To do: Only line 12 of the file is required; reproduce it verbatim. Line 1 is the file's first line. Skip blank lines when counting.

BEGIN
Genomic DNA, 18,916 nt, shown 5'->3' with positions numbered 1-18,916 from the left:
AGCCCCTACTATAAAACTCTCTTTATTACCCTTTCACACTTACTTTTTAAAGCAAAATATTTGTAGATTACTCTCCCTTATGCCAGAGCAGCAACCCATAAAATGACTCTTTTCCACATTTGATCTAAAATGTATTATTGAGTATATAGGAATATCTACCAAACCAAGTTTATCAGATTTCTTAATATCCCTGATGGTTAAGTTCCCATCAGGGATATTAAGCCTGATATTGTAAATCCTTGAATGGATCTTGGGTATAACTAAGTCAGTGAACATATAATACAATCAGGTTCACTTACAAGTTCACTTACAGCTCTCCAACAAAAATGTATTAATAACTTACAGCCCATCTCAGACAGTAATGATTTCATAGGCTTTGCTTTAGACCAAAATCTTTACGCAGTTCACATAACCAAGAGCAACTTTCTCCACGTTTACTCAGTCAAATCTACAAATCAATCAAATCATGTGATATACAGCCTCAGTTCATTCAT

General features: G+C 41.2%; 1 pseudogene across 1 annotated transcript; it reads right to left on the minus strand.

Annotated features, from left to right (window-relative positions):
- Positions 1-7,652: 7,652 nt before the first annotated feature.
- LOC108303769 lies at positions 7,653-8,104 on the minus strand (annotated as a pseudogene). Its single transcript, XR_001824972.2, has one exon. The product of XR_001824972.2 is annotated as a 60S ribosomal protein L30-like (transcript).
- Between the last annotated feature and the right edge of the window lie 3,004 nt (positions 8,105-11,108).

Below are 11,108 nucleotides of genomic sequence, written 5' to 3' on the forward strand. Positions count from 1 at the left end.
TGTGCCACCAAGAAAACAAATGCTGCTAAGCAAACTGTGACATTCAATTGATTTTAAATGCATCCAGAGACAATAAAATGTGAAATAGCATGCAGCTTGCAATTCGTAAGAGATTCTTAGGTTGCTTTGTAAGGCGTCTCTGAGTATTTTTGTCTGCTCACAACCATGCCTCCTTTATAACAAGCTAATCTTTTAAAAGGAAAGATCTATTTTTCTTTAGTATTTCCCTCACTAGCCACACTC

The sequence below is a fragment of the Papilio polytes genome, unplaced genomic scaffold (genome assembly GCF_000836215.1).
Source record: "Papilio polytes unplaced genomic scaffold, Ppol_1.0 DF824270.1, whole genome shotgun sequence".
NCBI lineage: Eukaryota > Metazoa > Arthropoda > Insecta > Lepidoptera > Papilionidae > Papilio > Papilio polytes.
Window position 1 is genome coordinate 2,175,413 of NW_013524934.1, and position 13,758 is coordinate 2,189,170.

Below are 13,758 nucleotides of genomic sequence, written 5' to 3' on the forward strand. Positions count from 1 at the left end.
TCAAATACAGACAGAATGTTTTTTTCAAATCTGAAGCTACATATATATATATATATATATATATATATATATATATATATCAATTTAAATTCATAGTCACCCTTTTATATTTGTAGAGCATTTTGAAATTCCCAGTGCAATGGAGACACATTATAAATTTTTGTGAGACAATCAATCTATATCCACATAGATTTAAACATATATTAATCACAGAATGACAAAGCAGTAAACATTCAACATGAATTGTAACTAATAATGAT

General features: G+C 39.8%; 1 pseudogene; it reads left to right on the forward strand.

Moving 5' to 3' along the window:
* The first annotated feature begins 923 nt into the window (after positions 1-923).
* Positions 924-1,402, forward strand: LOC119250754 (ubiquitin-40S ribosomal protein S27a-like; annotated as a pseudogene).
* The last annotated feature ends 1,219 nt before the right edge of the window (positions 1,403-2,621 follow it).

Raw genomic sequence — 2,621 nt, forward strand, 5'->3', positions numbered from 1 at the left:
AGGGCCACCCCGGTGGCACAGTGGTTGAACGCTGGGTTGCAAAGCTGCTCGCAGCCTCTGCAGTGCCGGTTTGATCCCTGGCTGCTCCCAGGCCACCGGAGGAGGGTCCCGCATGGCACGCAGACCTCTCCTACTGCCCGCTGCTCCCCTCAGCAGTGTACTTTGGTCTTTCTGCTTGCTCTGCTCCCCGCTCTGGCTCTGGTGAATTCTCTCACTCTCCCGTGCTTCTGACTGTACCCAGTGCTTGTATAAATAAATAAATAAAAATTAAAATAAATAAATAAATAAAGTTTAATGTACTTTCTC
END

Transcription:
NCBI lineage: Eukaryota > Metazoa > Arthropoda > Insecta > Lepidoptera > Papilionidae > Papilio > Papilio polytes.